For the 12 months ended December 2019, a nowcast published by the Economic Statistic Centre of Excellence (‘ESCoE’) on a rolling 4 quarter basis, has estimated that NE growth has dropped slightly from 1.2% to 1.1%. ESCoE is a partnership of research institutions and the Office for National Statistics (‘ONS’).
This ranked the NE seventh (previous ranking eighth) and suggests the region has marginally improved its position relative to the other eleven parts of the UK. Over the same period UK growth was 1.4%; growth in London (ranked first) was 3.3%; and growth in the East Midlands (ranked twelfth) was 0.1%.
Official ONS figures for an earlier period are not so good. Following its first publication of quarterly GDP estimates for the regions in September 2019, the ONS has now published its third estimate for the North East, the other eight English regions, and Wales. GDP figures have been available for the UK since the 1940s, for Scotland since 2002 and Northern Ireland since 2013.
These stats are for the period six months before ESCoE’s estimates shown above and compare GDP in the quarter ended June 2019 with the same quarter a year earlier. These more volatile figures showed the NE grew by 0.3%, down from 1.5% the previous quarter. This placed the NE ninth (previous ranking seventh) out of the twelve UK ‘regions.’
London topped the table with growth of 4.5% whilst UK growth over the same period was 1.4%. The NW was the worst performer and contracted by 0.7%, one of three ‘regions’ in the UK to suffer a decline.
In the same report, there was no surprise that the ONS’s figures also highlighted that the standalone quarter to June 2019 was worse for the NE than the previous quarter. The North East economy declined by 0.8% in April to June 2019, following growth of 0.7% in January to March 2019.
This placed the NE tenth (previous ranking fourth) out of the twelve UK ‘regions. Six regions of the UK saw their economies contract as did the UK overall by 0.2%.
In this period, the manufacturing industry experienced growth of 6.7% and made the largest positive contribution whereas the arts/entertainment/recreation and human health/social work activities industries fell by 56.0% and 7.4% respectively and made the largest negative contributions to growth.
Overall production grew by 5.4% whereas the services sector fell by 2.9%. Over the last two years there has been moderate growth in the production sector, the services sector had been steadily increasing (despite falling this quarter) and construction continues to show growth after a recovery in 2018.
Like most regions of the UK, output per hour in the NE was below the UK average. Productivity in the NE was 13.5% below average which ranked the region eighth in the UK.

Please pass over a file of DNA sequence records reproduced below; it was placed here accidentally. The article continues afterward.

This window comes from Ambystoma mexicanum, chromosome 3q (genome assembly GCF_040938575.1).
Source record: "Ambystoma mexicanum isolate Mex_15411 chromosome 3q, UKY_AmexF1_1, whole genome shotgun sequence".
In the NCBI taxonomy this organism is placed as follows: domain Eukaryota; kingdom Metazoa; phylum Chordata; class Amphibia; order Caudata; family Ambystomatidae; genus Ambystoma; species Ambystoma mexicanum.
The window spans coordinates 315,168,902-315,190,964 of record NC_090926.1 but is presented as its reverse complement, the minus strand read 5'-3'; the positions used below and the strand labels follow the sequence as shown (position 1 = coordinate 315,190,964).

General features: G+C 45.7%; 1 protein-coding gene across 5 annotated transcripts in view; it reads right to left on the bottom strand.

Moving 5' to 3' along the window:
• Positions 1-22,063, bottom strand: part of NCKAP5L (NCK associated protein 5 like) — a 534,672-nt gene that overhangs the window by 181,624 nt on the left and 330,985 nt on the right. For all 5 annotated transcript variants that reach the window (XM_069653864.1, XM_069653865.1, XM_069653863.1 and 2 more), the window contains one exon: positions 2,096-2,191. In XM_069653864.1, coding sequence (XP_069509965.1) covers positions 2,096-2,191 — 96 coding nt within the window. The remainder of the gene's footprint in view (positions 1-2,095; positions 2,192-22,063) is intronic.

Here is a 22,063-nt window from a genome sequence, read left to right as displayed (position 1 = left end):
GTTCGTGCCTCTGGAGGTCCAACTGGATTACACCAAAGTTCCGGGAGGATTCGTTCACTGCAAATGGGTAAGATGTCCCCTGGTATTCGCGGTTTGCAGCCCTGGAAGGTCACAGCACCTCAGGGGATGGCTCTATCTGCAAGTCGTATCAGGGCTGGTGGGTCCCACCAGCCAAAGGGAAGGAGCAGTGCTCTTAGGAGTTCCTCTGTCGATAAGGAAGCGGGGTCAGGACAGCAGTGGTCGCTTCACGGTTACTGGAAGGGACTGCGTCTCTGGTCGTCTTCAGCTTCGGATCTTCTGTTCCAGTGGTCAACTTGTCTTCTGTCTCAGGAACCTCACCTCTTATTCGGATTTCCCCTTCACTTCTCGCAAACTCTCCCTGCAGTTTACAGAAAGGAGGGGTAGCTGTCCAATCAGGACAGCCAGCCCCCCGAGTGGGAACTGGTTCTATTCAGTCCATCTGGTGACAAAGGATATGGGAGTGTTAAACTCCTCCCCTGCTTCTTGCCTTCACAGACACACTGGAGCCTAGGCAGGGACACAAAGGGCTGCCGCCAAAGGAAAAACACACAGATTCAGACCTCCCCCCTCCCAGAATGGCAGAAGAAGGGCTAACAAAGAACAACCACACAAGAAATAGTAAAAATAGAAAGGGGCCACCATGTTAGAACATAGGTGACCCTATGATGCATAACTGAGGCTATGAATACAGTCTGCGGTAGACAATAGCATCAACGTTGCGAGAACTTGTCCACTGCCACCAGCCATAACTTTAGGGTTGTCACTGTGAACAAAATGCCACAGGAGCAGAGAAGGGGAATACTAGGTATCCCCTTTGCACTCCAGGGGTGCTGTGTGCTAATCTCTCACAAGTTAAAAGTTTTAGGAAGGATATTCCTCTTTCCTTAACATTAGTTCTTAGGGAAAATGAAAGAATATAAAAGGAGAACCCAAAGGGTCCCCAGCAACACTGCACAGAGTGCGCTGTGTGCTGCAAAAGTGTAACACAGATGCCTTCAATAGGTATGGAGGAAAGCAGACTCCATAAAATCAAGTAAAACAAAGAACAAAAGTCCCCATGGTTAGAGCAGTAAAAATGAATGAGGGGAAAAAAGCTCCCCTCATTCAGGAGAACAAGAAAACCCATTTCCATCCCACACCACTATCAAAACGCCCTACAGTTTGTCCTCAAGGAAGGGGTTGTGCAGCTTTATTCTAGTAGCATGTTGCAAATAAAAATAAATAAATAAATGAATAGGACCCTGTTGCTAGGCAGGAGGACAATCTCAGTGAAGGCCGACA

Two regions had productivity above the UK average in 2018, London +31.6% and the South East +9.1%. These regions record high levels of hours worked and their high productivity pulls up the UK average so much that all other regions fall below it. Wales was furthest off the average at -17.2%.
The NE slipped further down the rankings to tenth in terms of output per job. This means that on average workers in the NE worked shorter hours for each job compared with the UK average. The region’s 15.8% below the UK average compared with London at 40.5% above.
In terms of growth in output per hour, six regions of the UK expanded. The NE was ranked ninth as output per hour contracted by 0.8%. At 2.3% growth was fastest in Scotland and the biggest contraction was in Yorkshire and the Humber at 2.5%. UK growth was 0.5%.
In terms of sectors, productivity in non-manufacturing production and agriculture was better than expected but finance and insurance disappointed.
On average, in 2018 the UK economy produced about £35 of value for each hour worked, with finance and insurance top at c£69 per hour compared with accommodation and service activities productivity at c£17 per hour.
More data from the ONS showed unemployment in the region was 3,000 higher at 72,000 between October and December; the uplift of 0.3% took the rate to 6.1%, a UK outlier, at 4.5% Yorkshire & The Humber was next highest. Northern Ireland had the lowest rate of 2.4%, with the UK rate at 3.8%.
The South West had the highest employment rate at 80.1% which compared with 71.1% in the NE where 1.2m are employed; the UK rate was 76.5%.
In December, average earnings in the NE dropped by £22 to £530 per week, the lowest in the UK (previous ranking ninth). London had the highest average earnings of £805.
In the UK overall, average earnings grew by 2.9% or by 1.4% after inflation. After adjusting for inflation, regular pay is now at its highest level since 2000, whereas total pay (which includes bonuses) is still 3.7% below its peak in February 2008.
The NE’s average property price increased by 0.5% over the month to £130,977 the uplift took the annual increase to 1.8%. In comparison, UK prices increased by 0.3% to £234,742 during September, an annual growth rate of 2.2%.